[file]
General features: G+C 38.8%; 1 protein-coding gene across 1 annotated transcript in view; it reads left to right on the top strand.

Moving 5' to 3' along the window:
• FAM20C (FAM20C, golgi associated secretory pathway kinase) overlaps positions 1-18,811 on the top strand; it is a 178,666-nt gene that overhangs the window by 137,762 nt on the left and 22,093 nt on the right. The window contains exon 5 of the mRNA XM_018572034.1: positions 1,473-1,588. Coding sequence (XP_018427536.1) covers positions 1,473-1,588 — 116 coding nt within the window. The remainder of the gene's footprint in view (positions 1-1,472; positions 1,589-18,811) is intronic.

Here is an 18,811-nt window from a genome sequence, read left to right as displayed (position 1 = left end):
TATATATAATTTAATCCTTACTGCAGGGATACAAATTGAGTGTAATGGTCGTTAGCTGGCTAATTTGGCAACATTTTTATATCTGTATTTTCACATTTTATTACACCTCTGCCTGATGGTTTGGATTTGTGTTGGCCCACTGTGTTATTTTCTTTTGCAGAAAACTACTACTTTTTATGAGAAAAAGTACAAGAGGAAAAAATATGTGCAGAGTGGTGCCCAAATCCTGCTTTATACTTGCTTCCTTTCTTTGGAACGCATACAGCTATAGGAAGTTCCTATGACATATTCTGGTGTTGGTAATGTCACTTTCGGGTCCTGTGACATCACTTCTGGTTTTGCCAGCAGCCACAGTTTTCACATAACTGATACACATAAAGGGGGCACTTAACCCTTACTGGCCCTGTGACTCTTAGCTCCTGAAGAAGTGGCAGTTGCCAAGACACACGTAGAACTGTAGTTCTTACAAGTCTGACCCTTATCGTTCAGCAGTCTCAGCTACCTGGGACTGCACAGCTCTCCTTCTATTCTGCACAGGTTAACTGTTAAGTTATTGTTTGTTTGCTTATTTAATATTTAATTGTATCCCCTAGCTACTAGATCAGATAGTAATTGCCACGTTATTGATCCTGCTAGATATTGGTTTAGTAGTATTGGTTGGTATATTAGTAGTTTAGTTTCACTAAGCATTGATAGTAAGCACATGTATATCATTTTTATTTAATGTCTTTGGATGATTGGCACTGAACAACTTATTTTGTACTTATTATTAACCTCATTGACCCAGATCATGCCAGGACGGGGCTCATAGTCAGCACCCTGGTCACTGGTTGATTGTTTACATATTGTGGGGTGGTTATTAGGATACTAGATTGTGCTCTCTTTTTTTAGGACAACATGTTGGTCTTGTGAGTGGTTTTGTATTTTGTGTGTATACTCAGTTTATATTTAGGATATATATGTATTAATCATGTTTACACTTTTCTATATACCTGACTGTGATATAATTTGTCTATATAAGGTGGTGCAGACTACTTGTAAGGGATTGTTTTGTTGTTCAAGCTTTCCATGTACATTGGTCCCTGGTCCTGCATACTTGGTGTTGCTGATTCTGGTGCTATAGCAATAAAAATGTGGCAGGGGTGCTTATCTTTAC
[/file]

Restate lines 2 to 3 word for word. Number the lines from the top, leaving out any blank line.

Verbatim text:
Moving 5' to 3' along the window:
• FAM20C (FAM20C, golgi associated secretory pathway kinase) overlaps positions 1-18,811 on the top strand; it is a 178,666-nt gene that overhangs the window by 137,762 nt on the left and 22,093 nt on the right. The window contains exon 5 of the mRNA XM_018572034.1: positions 1,473-1,588. Coding sequence (XP_018427536.1) covers positions 1,473-1,588 — 116 coding nt within the window. The remainder of the gene's footprint in view (positions 1-1,472; positions 1,589-18,811) is intronic.